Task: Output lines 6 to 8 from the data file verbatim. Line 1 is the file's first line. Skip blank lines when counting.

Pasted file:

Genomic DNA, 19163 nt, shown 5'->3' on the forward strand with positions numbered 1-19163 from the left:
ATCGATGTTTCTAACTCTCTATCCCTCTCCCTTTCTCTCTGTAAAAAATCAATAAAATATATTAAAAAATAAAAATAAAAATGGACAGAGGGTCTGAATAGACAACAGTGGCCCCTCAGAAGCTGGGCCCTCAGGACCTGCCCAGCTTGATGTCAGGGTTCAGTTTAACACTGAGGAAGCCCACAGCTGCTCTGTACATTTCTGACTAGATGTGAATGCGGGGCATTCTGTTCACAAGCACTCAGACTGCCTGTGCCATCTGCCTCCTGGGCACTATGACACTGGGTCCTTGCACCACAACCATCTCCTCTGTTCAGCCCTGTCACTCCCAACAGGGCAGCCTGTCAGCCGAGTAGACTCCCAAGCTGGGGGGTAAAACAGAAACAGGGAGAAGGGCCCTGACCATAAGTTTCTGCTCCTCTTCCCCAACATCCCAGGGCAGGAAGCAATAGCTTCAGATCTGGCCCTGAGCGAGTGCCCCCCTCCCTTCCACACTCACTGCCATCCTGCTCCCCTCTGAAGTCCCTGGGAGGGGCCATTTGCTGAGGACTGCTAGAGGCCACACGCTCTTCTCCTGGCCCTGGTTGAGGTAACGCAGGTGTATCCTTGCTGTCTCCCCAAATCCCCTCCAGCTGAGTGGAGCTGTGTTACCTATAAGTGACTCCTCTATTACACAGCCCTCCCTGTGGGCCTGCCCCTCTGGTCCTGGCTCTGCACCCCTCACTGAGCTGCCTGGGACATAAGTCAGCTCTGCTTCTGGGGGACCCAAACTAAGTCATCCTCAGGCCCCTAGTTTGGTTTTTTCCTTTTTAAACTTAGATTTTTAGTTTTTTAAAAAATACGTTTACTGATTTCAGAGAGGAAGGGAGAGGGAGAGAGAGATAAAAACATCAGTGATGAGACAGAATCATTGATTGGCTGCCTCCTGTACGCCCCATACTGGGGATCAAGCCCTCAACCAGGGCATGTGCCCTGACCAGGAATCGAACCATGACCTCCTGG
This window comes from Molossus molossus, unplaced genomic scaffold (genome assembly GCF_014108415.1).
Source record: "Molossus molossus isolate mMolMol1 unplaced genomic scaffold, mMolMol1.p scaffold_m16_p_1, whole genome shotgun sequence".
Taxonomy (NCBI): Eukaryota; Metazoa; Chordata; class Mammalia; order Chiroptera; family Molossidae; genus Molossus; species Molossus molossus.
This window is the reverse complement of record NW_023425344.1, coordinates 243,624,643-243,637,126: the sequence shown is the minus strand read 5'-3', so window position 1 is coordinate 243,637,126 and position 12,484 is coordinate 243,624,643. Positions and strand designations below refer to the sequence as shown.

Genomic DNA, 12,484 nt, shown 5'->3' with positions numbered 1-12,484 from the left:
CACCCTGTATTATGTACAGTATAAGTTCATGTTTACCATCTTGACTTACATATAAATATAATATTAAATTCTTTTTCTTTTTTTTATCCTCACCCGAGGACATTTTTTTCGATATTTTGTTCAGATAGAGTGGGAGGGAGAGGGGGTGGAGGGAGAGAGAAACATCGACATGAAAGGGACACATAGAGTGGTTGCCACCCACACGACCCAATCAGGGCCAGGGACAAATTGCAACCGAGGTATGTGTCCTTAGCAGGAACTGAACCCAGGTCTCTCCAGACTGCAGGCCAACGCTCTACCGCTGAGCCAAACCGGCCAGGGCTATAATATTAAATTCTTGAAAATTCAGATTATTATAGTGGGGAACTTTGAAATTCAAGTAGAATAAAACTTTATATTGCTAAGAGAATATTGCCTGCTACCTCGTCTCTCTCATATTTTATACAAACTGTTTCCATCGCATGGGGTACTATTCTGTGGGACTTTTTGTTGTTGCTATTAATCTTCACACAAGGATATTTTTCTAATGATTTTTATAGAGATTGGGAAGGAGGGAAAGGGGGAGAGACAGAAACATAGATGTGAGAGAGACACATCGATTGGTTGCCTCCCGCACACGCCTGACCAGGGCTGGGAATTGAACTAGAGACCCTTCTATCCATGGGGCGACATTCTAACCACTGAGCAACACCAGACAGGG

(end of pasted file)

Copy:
This window is the reverse complement of record NW_023425344.1, coordinates 243,624,643-243,637,126: the sequence shown is the minus strand read 5'-3', so window position 1 is coordinate 243,637,126 and position 12,484 is coordinate 243,624,643. Positions and strand designations below refer to the sequence as shown.

Genomic DNA, 12,484 nt, shown 5'->3' with positions numbered 1-12,484 from the left:
CACCCTGTATTATGTACAGTATAAGTTCATGTTTACCATCTTGACTTACATATAAATATAATATTAAATTCTTTTTCTTTTTTTTATCCTCACCCGAGGACATTTTTTTCGATATTTTGTTCAGATAGAGTGGGAGGGAGAGGGGGTGGAGGGAGAGAGAAACATCGACATGAAAGGGACACATAGAGTGGTTGCCACCCACACGACCCAATCAGGGCCAGGGACAAATTGCAACCGAGGTATGTGTCCTTAGCAGGAACTGAACCCAGGTCTCTCCAGACTGCAGGCCAACGCTCTACCGCTGAGCCAAACCGGCCAGGGCTATAATATTAAATTCTTGAAAATTCAGATTATTATAGTGGGGAACTTTGAAATTCAAGTAGAATAAAACTTTATATTGCTAAGAGAATATTGCCTGCTACCTCGTCTCTCTCATATTTTATACAAACTGTTTCCATCGCATGGGGTACTATTCTGTGGGACTTTTTGTTGTTGCTATTAATCTTCACACAAGGATATTTTTCTAATGATTTTTATAGAGATTGGGAAGGAGGGAAAGGGGGAGAGACAGAAACATAGATGTGAGAGAGACACATCGATTGGTTGCCTCCCGCACACGCCTGACCAGGGCTGGGAATTGAACTAGAGACCCTTCTATCCATGGGGCGACATTCTAACCACTGAGCAACACCAGACAGGG